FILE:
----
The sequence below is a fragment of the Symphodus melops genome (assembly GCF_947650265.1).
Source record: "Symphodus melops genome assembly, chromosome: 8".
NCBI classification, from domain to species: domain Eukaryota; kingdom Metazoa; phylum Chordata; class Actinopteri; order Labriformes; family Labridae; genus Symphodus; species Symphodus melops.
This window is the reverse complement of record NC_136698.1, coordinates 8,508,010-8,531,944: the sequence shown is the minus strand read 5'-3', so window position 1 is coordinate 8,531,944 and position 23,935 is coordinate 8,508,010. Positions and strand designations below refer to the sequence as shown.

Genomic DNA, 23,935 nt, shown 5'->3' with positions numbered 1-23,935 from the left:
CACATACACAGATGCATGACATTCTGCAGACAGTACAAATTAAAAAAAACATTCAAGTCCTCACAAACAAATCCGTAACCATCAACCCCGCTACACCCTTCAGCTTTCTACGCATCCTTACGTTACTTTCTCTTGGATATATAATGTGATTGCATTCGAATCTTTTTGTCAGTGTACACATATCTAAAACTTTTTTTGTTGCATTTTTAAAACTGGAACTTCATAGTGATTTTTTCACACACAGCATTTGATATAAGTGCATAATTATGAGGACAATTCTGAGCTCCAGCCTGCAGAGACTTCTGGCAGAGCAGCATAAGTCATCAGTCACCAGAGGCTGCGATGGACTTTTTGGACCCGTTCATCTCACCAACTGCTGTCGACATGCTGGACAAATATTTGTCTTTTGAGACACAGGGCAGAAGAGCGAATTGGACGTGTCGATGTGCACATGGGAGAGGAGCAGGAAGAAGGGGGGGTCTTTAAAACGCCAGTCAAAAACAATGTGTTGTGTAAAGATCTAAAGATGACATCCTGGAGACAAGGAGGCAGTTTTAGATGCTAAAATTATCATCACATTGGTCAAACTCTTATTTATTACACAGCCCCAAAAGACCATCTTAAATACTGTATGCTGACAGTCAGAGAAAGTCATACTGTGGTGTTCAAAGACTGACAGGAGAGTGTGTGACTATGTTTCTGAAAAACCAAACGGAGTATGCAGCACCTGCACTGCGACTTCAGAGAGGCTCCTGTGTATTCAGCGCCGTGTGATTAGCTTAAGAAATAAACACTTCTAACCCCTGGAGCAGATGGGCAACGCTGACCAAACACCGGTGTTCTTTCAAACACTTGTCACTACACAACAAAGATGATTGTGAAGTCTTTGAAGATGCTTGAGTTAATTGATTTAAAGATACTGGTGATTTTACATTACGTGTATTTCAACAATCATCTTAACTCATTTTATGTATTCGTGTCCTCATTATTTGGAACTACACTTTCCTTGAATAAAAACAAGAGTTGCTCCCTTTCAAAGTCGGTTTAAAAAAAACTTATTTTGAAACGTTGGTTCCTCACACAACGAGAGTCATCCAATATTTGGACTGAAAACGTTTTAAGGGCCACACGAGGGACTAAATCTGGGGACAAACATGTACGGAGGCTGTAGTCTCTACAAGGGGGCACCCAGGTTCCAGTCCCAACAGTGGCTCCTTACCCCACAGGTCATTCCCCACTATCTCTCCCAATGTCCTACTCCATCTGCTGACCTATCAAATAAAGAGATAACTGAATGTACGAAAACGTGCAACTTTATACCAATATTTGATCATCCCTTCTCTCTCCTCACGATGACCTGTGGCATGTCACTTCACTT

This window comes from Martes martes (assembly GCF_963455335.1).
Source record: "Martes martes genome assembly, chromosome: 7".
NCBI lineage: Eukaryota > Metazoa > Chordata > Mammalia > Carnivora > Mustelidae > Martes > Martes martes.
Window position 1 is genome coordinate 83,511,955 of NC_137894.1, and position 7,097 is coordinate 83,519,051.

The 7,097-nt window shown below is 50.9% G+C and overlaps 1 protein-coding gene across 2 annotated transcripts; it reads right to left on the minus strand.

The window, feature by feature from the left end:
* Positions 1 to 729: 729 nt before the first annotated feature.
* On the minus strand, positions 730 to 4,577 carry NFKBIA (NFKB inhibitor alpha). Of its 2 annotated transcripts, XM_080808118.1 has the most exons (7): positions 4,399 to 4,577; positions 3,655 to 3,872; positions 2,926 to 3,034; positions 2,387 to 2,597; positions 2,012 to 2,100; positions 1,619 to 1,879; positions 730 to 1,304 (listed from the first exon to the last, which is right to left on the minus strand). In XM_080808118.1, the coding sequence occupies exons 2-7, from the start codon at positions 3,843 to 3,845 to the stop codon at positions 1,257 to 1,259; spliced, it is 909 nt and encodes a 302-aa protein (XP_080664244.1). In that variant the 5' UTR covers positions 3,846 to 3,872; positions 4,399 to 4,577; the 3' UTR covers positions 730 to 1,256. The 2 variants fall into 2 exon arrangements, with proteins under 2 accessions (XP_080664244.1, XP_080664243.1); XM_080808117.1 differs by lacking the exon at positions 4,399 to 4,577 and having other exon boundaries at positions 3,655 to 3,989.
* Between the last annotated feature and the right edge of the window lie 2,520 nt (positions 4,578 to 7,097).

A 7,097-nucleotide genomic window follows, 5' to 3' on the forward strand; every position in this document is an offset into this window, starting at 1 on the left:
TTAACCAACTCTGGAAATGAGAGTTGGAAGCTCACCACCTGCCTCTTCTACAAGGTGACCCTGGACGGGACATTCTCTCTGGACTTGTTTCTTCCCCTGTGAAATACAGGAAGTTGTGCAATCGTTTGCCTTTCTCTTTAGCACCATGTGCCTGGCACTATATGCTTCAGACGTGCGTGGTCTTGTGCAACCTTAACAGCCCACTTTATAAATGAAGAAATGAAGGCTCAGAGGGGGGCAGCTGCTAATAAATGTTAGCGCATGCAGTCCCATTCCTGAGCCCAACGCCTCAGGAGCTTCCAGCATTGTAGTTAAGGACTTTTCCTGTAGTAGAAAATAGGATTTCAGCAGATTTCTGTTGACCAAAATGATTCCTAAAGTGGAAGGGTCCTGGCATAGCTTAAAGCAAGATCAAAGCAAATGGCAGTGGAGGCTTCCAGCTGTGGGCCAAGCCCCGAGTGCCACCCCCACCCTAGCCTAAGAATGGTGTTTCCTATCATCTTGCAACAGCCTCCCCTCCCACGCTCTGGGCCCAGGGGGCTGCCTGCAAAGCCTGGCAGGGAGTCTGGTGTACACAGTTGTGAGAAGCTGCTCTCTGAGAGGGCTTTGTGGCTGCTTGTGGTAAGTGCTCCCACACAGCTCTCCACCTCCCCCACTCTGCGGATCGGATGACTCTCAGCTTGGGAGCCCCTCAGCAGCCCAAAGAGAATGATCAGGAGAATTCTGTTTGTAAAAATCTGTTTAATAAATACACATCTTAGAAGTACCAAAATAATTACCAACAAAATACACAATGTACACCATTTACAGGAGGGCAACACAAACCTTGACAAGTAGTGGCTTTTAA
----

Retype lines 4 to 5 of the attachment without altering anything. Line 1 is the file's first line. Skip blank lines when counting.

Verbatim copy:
This window is the reverse complement of record NC_136698.1, coordinates 8,508,010-8,531,944: the sequence shown is the minus strand read 5'-3', so window position 1 is coordinate 8,531,944 and position 23,935 is coordinate 8,508,010. Positions and strand designations below refer to the sequence as shown.

Genomic DNA, 23,935 nt, shown 5'->3' with positions numbered 1-23,935 from the left: